Discussion in 'The War Room' started by GhostZ06, Dec 28, 2016.
Besides looking totally bad ass, are their any situations where it is advantageous to a have bipedal assault vehicle instead of traditional vehicles?
Well, maybe for police patrols in certain areas where the 'presence' is the most important thing, and even then it's a stretch.
And this is Korean? Oh Japan! The shame! The shame! Anime gave you such a head start and you blew it!
We are well and truly "in the future" we all dared to dream about as kids
They are good when the machine is too heavy for wheels or treads.
Imagine a tank in the hundred ton range. What kind of gun would it carry?
It depends entirely on whether the construct can ever begin to mimic human maneuverability.
At this point, I would regard them as being more for show. But if it could reach the speed and durability of a tank, while being more maneuverable, then it could potentially be useful in practise.
We do not necessarily use tanks or other armored vehicles because they are the apex of human innovation, but because they are simply and easy to build in massive numbers, without requiring much maintenance. 100 crude tanks will beat one costly robot, any time, in large-scale warfare.
If these kinds of models are ever properly developed, they would be built for the purpose of "special operations" in which a smaller quantity of elite troops would have to deal with a larger number of foes.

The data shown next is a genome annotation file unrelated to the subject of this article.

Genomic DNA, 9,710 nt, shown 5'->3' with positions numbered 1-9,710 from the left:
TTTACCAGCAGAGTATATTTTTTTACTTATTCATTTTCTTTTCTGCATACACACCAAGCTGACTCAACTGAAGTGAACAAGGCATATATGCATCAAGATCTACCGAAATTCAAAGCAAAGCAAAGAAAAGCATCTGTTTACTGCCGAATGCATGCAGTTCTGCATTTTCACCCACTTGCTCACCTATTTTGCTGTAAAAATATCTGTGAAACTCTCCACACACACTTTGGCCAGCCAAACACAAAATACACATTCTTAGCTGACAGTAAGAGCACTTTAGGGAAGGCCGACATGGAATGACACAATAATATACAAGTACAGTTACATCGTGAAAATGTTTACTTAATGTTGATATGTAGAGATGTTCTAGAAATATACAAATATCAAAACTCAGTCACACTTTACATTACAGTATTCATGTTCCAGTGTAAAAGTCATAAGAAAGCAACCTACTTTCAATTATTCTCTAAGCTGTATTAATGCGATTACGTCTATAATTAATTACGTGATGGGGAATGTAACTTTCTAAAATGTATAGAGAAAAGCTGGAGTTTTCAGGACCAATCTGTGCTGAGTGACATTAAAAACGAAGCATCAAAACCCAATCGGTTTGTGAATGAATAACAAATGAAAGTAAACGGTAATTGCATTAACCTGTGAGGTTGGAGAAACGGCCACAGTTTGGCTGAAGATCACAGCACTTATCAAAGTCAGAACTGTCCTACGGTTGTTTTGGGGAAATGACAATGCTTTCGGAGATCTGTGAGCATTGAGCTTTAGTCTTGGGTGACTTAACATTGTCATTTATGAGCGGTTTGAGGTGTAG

I understand the train of thought, but it's not like tanks or other vehicles wouldn't have continued to improve during the same time frame.
Assuming both were at the zenith of technology, what are the kind of situations that a mech would be a more practical option than an LAV or tank?
Clearing out hostiles from a city-center, I suppose, would be one of its primary uses. In tight-knit cities, consisting of potentially hostile terrorists among the citizens, the use of armoured vehicles is a pain in the ass. It is difficult to react to situations quickly enough, or to maneuver the vehicle properly. A human-like construct could potentially climb, displace or crush obstacles, and change directions faster.
I don't see it being useful on the open field.
I could see some applications in urban environments, but not being able to navigate indoors would severely limit the applications.
With it's height, I could see it being useful for surveying a large crowd. It could be an effective mobile watch-tower, but there are probably other ways to get the same benefits with a lower cost.
Cool concept and I enjoyed watching them on video. Pretty sure these things very lacking in the capability for effective use.
Until they can be made cost-efficiently, we are unlikely to see any "robots" patrolling the streets any time soon. However, we shouldn't under-estimate the capacity of humans to spend immense resources into military technology, as long as there is any kind of a strategical purpose to be filled.
If these robots were built for the purpose of picking bananas from the trees or sowing the lands, we probably wouldn't see them receiving any funding.
Right now, there is a race to gain an advantage in small-scale conflicts (since most conflicts nowadays are of the sort), which means that even the whackiest ideas will be considered, regardless of their cost-efficiency.
We'll be killing bugs thousands of light-years away in no time!
Shut up and take my money.
But I still think losing a turret is disadvantageous, especially in urban/semi-urban environments.
Gotta get them developed now before the kaiju attack.
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